Arithmetic mean Kom for suspended organic matter: 142 L/kg

Arithmetic mean Kom for sediment: 142 L/kg

Arithmetic mean 1/n = 0.77

 

Saturated vapour pressure: 4 x 10-8 Pa (25°C; parent value)

Solubility in water: 0.007 g/L (25°C; parent value)

 

Molecular weight: 181.2 g/mol

Correction factor: 0.96 (formation fraction metabolite) x 0.60 (relative molar ratio = M metabolite/ M parent) = 0.58

Q10: 2.2

 

Metabolite aniline (see input parameters Addendum 3):

DT50 for degradation in water at 20°C: 35.4 days (n=1)

DT50 for degradation in sediment at 20°C: 1000 days (default).

Kom for suspended organic matter: 5.8 L/kg (default according to Aquatic Guidance Document)

Kom for sediment: 5.8 L/kg

1/n = 1.0 (default for metabolites)

 

Saturated vapour pressure: 4 x 10-8 Pa (25°C; parent value)

Solubility in water: 0.007 g/L (25°C; parent value)

Molecular weight: 93.13 g/mol

Correction factor: 0.72 (formation fraction metabolite) x 0.31 (relative molar ratio = M metabolite/ M parent) = 0.22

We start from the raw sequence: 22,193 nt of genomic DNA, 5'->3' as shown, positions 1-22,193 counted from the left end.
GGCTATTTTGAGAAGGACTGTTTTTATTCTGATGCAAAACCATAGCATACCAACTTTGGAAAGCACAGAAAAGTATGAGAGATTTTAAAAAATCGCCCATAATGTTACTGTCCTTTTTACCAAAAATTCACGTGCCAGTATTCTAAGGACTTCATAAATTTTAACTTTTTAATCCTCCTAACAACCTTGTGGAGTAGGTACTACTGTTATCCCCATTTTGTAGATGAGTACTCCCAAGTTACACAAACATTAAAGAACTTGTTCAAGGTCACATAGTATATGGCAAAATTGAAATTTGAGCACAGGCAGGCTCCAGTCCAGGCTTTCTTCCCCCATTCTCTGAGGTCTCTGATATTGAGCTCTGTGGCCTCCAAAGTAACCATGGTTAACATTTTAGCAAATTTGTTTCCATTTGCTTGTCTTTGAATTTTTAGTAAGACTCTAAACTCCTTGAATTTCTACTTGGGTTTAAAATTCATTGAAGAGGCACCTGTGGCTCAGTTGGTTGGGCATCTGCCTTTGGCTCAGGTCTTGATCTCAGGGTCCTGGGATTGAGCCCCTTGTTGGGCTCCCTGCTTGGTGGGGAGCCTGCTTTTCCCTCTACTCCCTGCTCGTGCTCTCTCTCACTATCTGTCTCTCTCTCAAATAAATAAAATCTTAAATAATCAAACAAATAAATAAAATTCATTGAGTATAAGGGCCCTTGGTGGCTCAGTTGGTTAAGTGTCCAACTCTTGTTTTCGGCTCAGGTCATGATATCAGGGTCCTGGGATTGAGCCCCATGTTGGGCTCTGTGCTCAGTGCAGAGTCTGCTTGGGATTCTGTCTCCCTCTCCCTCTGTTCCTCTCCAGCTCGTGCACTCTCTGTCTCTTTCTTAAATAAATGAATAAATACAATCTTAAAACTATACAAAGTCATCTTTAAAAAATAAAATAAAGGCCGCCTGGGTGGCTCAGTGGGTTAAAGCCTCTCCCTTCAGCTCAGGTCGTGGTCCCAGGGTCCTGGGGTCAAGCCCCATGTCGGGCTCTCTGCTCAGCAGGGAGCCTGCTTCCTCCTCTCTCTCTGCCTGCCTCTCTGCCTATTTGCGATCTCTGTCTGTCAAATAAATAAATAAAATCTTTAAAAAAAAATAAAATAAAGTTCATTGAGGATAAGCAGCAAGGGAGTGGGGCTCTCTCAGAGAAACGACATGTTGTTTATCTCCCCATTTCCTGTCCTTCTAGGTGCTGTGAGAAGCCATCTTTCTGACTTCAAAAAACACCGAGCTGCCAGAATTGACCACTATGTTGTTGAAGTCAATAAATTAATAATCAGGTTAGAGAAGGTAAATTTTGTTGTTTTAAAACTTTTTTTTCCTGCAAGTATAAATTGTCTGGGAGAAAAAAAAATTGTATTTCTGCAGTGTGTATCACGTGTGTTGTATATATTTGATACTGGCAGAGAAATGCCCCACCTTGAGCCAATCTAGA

Q10: 2.2

 

Active substance phenmedipham:

Geometric mean DT50 for degradation in water at 20°C: 0.133 days

DT50 for degradation in sediment at 20°C: 1000 days (default).

Arithmetic mean Kom for suspended organic matter: 347.2 L/kg (n=2; sediment study)

Arithmetic mean Kom for sediment: 347.2 L/kg (n=2; sediment study)

Arithmetic mean 1/n: 0.83 (n=2; sediment study)

 

Saturated vapour pressure: 7 x 10-10 Pa (25 ºC)

Solubility in water: 0.0018 g/L (at pH 3.4, decomposes at neutral/basic pH)

Molecular weight: 300.3 g/mol

Q10: 2.2

 

Metabolite MHPC:

Geometric mean DT50 for degradation in water at 20°C: 18.5 days

DT50 for degradation in sediment at 20°C: 1000 days (default).

Arithmetic mean Kom for suspended organic matter: 127.3 L/kg

Arithmetic mean Kom for sediment: 127.3 L/kg

Arithmetic mean 1/n: 0.74

Saturated vapour pressure: 7 x 10-10 Pa (25°C; parent value)

Solubility in water: 0.0018 g/L (parent value)

Molecular weight: 167.2 g/mol

Correction factor: 0.70 (maximum formation metabolite) x 0.56 (relative molar ratio = M metabolite/ M parent) = 0.39

Q10: 2.2